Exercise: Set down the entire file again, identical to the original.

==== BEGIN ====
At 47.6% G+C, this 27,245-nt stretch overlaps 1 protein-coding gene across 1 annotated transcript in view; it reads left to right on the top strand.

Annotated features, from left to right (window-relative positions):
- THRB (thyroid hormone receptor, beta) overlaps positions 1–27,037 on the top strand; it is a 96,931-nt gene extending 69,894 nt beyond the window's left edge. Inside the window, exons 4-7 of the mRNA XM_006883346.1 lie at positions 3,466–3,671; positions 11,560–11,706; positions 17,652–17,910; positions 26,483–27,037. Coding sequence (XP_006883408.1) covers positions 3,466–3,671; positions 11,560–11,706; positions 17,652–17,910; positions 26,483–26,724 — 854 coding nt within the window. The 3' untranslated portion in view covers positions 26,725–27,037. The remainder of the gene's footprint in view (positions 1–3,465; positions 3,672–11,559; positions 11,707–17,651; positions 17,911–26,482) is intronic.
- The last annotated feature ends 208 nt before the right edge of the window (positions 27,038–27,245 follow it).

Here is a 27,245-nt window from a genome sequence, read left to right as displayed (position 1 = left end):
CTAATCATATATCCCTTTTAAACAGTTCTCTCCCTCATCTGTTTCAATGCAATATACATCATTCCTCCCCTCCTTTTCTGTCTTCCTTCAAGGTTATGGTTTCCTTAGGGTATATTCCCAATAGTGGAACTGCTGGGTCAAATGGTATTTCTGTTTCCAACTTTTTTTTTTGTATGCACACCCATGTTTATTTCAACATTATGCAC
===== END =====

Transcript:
At 47.6% G+C, this 27,245-nt stretch overlaps 1 protein-coding gene across 1 annotated transcript in view; it reads left to right on the top strand.

Annotated features, from left to right (window-relative positions):
- THRB (thyroid hormone receptor, beta) overlaps positions 1–27,037 on the top strand; it is a 96,931-nt gene extending 69,894 nt beyond the window's left edge. Inside the window, exons 4-7 of the mRNA XM_006883346.1 lie at positions 3,466–3,671; positions 11,560–11,706; positions 17,652–17,910; positions 26,483–27,037. Coding sequence (XP_006883408.1) covers positions 3,466–3,671; positions 11,560–11,706; positions 17,652–17,910; positions 26,483–26,724 — 854 coding nt within the window. The 3' untranslated portion in view covers positions 26,725–27,037. The remainder of the gene's footprint in view (positions 1–3,465; positions 3,672–11,559; positions 11,707–17,651; positions 17,911–26,482) is intronic.
- The last annotated feature ends 208 nt before the right edge of the window (positions 27,038–27,245 follow it).

Here is a 27,245-nt window from a genome sequence, read left to right as displayed (position 1 = left end):
CTAATCATATATCCCTTTTAAACAGTTCTCTCCCTCATCTGTTTCAATGCAATATACATCATTCCTCCCCTCCTTTTCTGTCTTCCTTCAAGGTTATGGTTTCCTTAGGGTATATTCCCAATAGTGGAACTGCTGGGTCAAATGGTATTTCTGTTTCCAACTTTTTTTTTTGTATGCACACCCATGTTTATTTCAACATTATGCAC